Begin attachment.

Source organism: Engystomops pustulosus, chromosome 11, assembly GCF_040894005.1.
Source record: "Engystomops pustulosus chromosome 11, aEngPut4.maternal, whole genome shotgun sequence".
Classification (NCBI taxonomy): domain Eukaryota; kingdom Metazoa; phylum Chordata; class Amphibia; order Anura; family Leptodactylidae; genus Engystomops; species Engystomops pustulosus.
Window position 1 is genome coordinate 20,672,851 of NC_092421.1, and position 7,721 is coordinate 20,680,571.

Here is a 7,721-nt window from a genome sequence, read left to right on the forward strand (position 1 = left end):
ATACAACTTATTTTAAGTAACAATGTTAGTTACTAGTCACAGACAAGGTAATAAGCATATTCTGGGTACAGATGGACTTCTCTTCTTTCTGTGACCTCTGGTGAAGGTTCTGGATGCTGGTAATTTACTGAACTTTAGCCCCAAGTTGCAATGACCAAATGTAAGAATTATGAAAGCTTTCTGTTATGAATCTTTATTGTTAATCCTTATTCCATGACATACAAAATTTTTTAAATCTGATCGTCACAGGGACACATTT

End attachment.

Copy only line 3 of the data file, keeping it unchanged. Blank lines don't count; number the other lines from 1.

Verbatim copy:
Classification (NCBI taxonomy): domain Eukaryota; kingdom Metazoa; phylum Chordata; class Amphibia; order Anura; family Leptodactylidae; genus Engystomops; species Engystomops pustulosus.